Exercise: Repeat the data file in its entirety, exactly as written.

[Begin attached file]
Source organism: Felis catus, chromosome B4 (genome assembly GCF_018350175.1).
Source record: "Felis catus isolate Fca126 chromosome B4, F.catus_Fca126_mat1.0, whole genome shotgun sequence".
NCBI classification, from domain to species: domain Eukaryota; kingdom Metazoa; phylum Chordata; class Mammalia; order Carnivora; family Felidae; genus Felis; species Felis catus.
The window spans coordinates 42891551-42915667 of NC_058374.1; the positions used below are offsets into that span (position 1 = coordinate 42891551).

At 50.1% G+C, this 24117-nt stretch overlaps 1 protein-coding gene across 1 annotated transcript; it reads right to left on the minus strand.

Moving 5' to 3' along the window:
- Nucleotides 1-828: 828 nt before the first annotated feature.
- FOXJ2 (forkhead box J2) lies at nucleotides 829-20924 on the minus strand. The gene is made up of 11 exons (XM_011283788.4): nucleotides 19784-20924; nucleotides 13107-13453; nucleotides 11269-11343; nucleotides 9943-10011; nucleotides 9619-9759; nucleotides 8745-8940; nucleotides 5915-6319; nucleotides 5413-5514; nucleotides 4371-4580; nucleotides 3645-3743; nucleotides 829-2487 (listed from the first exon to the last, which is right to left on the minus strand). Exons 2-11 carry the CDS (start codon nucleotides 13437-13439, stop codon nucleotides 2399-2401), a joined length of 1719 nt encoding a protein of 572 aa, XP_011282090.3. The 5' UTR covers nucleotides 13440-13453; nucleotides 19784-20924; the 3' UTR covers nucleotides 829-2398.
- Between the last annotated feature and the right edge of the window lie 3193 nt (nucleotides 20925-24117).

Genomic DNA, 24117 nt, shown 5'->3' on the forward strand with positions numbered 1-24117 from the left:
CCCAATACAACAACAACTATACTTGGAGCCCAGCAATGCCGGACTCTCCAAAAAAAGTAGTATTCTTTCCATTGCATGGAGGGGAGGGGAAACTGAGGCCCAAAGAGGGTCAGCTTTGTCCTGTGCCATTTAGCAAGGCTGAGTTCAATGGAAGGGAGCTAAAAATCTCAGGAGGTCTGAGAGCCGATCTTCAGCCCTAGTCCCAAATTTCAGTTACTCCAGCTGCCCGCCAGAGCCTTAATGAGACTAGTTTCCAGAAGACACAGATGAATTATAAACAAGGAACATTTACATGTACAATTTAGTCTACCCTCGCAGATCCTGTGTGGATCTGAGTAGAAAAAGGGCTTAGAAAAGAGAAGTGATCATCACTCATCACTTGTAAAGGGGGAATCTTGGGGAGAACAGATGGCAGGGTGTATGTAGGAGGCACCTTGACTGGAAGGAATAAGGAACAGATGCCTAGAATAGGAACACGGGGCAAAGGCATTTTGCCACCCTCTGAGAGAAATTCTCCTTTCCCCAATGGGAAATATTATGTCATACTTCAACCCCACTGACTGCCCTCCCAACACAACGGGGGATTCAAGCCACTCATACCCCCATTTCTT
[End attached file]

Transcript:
Source organism: Felis catus, chromosome B4 (genome assembly GCF_018350175.1).
Source record: "Felis catus isolate Fca126 chromosome B4, F.catus_Fca126_mat1.0, whole genome shotgun sequence".
NCBI classification, from domain to species: domain Eukaryota; kingdom Metazoa; phylum Chordata; class Mammalia; order Carnivora; family Felidae; genus Felis; species Felis catus.
The window spans coordinates 42891551-42915667 of NC_058374.1; the positions used below are offsets into that span (position 1 = coordinate 42891551).

At 50.1% G+C, this 24117-nt stretch overlaps 1 protein-coding gene across 1 annotated transcript; it reads right to left on the minus strand.

Moving 5' to 3' along the window:
- Nucleotides 1-828: 828 nt before the first annotated feature.
- FOXJ2 (forkhead box J2) lies at nucleotides 829-20924 on the minus strand. The gene is made up of 11 exons (XM_011283788.4): nucleotides 19784-20924; nucleotides 13107-13453; nucleotides 11269-11343; nucleotides 9943-10011; nucleotides 9619-9759; nucleotides 8745-8940; nucleotides 5915-6319; nucleotides 5413-5514; nucleotides 4371-4580; nucleotides 3645-3743; nucleotides 829-2487 (listed from the first exon to the last, which is right to left on the minus strand). Exons 2-11 carry the CDS (start codon nucleotides 13437-13439, stop codon nucleotides 2399-2401), a joined length of 1719 nt encoding a protein of 572 aa, XP_011282090.3. The 5' UTR covers nucleotides 13440-13453; nucleotides 19784-20924; the 3' UTR covers nucleotides 829-2398.
- Between the last annotated feature and the right edge of the window lie 3193 nt (nucleotides 20925-24117).

Genomic DNA, 24117 nt, shown 5'->3' on the forward strand with positions numbered 1-24117 from the left:
CCCAATACAACAACAACTATACTTGGAGCCCAGCAATGCCGGACTCTCCAAAAAAAGTAGTATTCTTTCCATTGCATGGAGGGGAGGGGAAACTGAGGCCCAAAGAGGGTCAGCTTTGTCCTGTGCCATTTAGCAAGGCTGAGTTCAATGGAAGGGAGCTAAAAATCTCAGGAGGTCTGAGAGCCGATCTTCAGCCCTAGTCCCAAATTTCAGTTACTCCAGCTGCCCGCCAGAGCCTTAATGAGACTAGTTTCCAGAAGACACAGATGAATTATAAACAAGGAACATTTACATGTACAATTTAGTCTACCCTCGCAGATCCTGTGTGGATCTGAGTAGAAAAAGGGCTTAGAAAAGAGAAGTGATCATCACTCATCACTTGTAAAGGGGGAATCTTGGGGAGAACAGATGGCAGGGTGTATGTAGGAGGCACCTTGACTGGAAGGAATAAGGAACAGATGCCTAGAATAGGAACACGGGGCAAAGGCATTTTGCCACCCTCTGAGAGAAATTCTCCTTTCCCCAATGGGAAATATTATGTCATACTTCAACCCCACTGACTGCCCTCCCAACACAACGGGGGATTCAAGCCACTCATACCCCCATTTCTT